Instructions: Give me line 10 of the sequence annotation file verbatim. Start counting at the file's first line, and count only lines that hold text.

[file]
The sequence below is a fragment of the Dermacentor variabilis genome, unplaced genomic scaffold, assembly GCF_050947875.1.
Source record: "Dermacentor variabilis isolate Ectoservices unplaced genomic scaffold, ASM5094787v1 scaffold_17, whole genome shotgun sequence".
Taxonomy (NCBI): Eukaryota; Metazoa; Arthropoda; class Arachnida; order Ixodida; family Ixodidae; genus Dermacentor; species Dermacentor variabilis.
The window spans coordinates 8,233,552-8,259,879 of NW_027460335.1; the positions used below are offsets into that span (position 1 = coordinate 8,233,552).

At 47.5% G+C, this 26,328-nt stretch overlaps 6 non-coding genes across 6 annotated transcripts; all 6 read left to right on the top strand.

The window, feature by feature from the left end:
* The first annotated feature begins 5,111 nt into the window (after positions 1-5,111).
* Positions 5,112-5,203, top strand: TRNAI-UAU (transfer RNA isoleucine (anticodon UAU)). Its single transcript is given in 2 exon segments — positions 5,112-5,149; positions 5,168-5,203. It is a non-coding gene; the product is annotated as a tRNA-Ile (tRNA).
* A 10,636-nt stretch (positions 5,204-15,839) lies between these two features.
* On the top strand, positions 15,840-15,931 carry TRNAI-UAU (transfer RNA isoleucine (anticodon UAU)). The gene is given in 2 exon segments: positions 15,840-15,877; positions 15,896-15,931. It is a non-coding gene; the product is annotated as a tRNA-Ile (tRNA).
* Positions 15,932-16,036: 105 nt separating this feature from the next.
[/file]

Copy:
* On the top strand, positions 15,840-15,931 carry TRNAI-UAU (transfer RNA isoleucine (anticodon UAU)). The gene is given in 2 exon segments: positions 15,840-15,877; positions 15,896-15,931. It is a non-coding gene; the product is annotated as a tRNA-Ile (tRNA).